Ahhhh, the Ravelympics. Trying to attain something that is a challenge, through hard work, determination, discipline, perseverance, and all the other sports-analogy words I can come up with.

I practiced with a much heavier wool. I swatched. I gagued. I wound. I was ready!

I was on my way to Pennsylvania with my best buds for our annual girls weekend away, and as we were finishing up dinner at a diner (and a really good diner, too) my friend casually mentioned “It’s three minutes to nine.”

I shrieked! She tossed me the keys and I sprinted out to the parking lot, pulled out the yarn and needles, and prepared to cast on. Just as I was about to start, my daughter texted me. Aaaagh! Nooooo! Not an emergency now!!!!! Here’s her text:

“Are you ready?”

Yikes! Answer her fast, fingers fumbling. Did I mention it was 17 degrees outside? And I didn’t turn the car on? Hit send, pick up needles. And…….go!

“Cast on 11 stitches……”

So far, so good. Wow. This yarn really is thin. Whoops! Did I drop a stitch already?

Meantime, my friends are back in the car, and thank goodness the heat is on. But what’s this? I can’t leave the light on in the back? What do you mean it interferes with your driving? It’s just a little light! Oh, come on, those truck drivers aren’t scary, you can see fine….. okay, fine, whatever. Sheesh.

Do you understand the gravity of the situation? Everybody in the world is knitting except me!

Over the course of the evening and the next morning, I manage to get the border done.

“Pick up 78 stitches…….”

Oh. Good. Heavens. I need a magnifying glass to see these stitches to pick them up! I hunch over them, counting. Counting. Counting again. I let out a whoop! “I DID IT!!!” (My friends just look at me weird. Yeah, they’re not knitters.)

After that, it was downhill faster than Lindsay Vonn, and without the chic and stylish skiwear to go with it. I have never ripped out lace before. It is unfreakingbelievably hard to do, and my hands were shaking which resulted in dropping stitches. Do you know how hard it is to pick up a stitch, particularly if you’re not sure if it was a YO or a BOO BOO? Do you know that it’s really not easy to “read” your knitting when every other row is something different? Do you know I’m really good at this whining?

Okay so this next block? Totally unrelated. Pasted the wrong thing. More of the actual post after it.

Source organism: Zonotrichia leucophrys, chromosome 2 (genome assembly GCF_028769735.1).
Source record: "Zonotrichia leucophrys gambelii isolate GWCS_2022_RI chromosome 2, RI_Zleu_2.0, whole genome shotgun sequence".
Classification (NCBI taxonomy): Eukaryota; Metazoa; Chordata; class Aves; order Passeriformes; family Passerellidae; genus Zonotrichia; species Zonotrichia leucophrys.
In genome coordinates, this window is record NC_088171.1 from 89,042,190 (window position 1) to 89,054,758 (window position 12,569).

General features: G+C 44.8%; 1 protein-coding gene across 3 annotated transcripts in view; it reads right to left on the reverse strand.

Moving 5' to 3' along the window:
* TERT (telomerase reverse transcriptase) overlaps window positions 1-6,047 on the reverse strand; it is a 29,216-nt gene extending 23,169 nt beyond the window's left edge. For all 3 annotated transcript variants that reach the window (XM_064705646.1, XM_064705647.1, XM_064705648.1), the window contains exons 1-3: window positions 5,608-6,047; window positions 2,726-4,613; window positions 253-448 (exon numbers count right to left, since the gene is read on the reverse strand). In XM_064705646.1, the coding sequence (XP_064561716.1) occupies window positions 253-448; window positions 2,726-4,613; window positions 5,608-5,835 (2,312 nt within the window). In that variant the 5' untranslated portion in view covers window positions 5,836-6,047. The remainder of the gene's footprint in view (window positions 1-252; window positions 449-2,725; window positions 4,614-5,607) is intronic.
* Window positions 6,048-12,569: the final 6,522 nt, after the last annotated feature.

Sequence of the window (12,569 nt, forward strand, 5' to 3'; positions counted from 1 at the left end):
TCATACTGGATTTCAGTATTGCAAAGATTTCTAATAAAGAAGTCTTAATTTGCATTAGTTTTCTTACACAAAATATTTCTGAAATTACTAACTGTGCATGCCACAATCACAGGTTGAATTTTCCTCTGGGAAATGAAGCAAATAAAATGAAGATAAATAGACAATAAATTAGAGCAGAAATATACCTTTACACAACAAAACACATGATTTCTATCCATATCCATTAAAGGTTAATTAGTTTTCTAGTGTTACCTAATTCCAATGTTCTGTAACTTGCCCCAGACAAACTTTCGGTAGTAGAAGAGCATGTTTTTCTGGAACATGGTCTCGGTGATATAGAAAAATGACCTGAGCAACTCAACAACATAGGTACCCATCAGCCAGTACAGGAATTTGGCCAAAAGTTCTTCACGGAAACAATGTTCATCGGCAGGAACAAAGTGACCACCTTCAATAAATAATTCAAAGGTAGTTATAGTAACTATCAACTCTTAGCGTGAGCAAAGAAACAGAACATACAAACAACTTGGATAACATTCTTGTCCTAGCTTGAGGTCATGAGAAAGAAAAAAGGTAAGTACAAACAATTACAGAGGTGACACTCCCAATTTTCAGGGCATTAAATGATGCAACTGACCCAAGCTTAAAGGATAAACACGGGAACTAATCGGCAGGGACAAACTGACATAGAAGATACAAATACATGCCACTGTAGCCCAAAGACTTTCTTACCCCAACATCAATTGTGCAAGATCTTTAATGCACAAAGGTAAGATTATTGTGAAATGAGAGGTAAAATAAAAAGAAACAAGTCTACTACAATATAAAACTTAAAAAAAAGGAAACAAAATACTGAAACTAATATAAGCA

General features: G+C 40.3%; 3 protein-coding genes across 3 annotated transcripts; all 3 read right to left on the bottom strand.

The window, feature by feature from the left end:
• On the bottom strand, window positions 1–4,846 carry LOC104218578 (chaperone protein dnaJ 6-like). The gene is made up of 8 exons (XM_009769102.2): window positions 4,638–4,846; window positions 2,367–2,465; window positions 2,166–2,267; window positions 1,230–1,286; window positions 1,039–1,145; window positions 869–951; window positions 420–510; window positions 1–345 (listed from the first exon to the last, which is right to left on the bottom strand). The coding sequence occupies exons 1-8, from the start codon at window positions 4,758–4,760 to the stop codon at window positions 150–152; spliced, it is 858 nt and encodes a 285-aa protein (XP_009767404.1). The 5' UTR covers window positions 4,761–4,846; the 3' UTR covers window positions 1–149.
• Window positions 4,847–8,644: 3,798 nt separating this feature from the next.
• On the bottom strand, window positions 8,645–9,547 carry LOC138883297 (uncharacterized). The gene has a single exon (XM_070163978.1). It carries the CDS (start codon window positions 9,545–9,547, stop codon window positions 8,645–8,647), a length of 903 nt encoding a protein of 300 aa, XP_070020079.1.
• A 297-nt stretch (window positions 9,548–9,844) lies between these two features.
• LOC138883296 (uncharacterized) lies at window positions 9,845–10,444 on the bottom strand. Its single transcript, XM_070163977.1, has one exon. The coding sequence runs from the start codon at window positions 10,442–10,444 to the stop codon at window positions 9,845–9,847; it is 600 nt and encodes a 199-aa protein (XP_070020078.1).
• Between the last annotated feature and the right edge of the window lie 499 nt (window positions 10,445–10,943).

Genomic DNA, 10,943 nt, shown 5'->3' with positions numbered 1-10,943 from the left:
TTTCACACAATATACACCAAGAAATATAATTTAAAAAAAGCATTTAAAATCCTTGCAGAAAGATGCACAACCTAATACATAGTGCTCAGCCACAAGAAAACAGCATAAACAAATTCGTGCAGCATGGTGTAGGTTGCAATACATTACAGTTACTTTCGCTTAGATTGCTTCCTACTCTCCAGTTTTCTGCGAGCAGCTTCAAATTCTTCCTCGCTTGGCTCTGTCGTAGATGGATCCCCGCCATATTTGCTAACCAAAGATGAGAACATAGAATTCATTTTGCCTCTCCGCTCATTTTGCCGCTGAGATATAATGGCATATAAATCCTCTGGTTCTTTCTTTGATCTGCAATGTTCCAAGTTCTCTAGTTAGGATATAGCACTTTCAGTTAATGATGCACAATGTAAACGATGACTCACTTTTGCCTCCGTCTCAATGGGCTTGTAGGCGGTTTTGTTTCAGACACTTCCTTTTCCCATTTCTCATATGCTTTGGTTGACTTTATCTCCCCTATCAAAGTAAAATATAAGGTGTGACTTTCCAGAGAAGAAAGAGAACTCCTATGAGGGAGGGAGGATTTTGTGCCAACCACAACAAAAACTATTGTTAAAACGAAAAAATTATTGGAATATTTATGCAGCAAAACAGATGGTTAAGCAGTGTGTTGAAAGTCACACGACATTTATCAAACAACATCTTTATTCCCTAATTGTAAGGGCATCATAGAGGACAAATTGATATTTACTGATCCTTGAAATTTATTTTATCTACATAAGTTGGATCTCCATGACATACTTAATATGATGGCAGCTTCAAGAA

Here’s where I am so far:

pay no attention to that hole. It's a lace hole. I swear.

This is supposed to be a stole. I’m thinking it’s going to be a really short scarf. Maybe even a doily. But I have this week to work on it…. and I swear I’m not going anywhere except work and home. I’m going to finish this, if it’s the last thing I do, dag nab it. And I’ll never be hungry again, nor any of my folk……… (cue “Gone with the Wind” score).

In other news, here’s the socks I made Maggie for Christmas:

the obligatory ballerina in front of the oven pose.

It’s a funny thing about getting the knitting groove back. Seems if you sit down and knit, knitting actually gets done. And if I don’t say “What? I’m only on row 7?” and instead say “Wow! I’m already on row 7!” it makes a big difference.

And just to mix things up a bit, I gave up complaining for Lent. And chocolate.

Help.

I would show you the socks I made Karen, but she and her feet are back in Maryland, so no photo. Here are the socks I made myself after the Christmas knitting, and I absolutely LOVE the pattern! So much so that I cast on another solid color as soon as I finished these, but the Olympics are now putting them in a holding pattern. Pattern is simple Skype socks and is free on Ravelry.

looks like my foot is swimming in caramel.

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